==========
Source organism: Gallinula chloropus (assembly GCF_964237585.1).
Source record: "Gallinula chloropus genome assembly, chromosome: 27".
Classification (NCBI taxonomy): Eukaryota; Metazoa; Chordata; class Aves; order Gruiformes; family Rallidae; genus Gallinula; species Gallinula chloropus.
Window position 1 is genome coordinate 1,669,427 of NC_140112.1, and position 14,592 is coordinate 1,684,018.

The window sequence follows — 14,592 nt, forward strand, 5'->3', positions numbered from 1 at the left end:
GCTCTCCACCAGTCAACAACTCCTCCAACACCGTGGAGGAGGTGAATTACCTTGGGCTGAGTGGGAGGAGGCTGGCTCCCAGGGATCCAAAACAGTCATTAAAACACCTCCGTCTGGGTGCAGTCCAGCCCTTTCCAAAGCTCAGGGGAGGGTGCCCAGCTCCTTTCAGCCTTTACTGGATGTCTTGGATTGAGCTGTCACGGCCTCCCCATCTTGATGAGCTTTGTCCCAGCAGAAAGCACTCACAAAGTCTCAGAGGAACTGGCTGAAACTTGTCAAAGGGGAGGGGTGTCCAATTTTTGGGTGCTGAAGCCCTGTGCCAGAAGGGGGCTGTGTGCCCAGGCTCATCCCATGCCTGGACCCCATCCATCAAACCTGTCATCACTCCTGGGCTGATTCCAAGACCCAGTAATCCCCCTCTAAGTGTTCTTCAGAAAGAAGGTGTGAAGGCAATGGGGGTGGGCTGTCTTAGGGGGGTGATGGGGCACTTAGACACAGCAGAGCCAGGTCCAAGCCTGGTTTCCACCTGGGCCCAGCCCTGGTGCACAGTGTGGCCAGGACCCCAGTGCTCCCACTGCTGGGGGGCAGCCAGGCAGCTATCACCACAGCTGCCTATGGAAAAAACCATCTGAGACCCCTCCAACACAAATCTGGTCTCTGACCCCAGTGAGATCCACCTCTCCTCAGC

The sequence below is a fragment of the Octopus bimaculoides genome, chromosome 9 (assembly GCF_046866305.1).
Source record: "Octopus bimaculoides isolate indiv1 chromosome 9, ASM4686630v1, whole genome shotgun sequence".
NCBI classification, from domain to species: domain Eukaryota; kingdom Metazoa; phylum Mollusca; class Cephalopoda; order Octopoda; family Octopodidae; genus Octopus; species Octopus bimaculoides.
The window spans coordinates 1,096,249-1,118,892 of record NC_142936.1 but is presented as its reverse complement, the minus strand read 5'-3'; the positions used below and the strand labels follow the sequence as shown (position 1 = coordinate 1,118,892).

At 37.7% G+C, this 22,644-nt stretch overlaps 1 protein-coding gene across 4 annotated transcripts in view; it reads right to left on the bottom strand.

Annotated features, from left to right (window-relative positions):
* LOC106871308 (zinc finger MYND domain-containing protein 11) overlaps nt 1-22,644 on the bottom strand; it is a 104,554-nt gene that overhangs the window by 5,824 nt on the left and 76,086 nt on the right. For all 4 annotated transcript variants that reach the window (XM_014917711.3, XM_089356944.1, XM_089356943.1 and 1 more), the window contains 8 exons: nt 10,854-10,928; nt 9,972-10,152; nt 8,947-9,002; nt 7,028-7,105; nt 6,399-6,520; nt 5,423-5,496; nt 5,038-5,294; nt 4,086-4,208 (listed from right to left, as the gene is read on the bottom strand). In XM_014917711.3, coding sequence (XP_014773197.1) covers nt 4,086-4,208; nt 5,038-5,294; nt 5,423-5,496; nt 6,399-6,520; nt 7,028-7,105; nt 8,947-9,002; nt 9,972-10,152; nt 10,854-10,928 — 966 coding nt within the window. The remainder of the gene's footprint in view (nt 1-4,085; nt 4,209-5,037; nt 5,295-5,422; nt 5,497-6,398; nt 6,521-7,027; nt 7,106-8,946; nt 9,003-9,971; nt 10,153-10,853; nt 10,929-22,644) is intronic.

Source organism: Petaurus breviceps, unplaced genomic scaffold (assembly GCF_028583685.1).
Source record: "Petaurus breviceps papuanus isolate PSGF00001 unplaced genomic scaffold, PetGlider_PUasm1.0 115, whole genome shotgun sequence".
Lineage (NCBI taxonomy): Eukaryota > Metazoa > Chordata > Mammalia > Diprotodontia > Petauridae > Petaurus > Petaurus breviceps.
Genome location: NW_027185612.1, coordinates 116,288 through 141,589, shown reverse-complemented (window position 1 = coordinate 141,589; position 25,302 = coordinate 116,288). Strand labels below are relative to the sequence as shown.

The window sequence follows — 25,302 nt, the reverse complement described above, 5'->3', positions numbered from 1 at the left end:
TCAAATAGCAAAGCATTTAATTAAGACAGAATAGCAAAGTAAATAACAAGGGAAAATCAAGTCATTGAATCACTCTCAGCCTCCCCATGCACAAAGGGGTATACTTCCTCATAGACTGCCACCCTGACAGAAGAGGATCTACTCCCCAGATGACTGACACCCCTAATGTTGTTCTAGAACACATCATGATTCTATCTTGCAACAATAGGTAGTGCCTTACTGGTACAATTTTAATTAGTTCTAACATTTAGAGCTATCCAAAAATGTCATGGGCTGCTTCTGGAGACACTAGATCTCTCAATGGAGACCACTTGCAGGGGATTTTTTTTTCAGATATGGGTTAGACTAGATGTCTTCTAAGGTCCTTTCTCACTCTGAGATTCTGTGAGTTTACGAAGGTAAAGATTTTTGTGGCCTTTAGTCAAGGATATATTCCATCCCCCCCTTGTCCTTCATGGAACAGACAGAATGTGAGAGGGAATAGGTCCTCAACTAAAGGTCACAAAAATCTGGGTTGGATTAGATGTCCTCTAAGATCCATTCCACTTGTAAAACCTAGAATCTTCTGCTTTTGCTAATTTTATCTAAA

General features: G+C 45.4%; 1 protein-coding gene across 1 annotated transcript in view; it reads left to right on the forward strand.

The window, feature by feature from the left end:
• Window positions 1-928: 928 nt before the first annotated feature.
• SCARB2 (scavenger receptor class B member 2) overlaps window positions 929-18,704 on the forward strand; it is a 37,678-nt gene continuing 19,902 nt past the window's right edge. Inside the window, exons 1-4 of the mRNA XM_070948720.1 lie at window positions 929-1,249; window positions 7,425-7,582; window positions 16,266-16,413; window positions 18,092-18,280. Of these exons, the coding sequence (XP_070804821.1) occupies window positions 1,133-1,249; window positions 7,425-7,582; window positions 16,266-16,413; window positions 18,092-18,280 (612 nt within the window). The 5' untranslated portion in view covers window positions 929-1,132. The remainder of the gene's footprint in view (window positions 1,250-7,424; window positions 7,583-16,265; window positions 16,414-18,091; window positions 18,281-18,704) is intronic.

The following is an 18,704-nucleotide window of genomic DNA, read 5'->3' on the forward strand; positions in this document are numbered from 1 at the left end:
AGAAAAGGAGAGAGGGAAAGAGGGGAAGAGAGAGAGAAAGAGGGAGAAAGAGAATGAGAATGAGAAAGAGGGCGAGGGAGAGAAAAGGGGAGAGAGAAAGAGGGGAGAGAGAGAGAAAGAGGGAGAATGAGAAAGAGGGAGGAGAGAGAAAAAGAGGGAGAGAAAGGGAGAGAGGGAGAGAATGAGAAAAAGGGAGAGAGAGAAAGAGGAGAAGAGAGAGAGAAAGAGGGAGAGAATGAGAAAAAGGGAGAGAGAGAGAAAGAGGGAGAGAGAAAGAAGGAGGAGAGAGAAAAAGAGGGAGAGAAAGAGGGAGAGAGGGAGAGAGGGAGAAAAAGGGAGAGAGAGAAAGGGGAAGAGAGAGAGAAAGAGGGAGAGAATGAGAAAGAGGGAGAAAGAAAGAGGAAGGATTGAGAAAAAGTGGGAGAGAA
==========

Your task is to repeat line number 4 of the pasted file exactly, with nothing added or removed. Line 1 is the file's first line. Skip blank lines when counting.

Window position 1 is genome coordinate 1,669,427 of NC_140112.1, and position 14,592 is coordinate 1,684,018.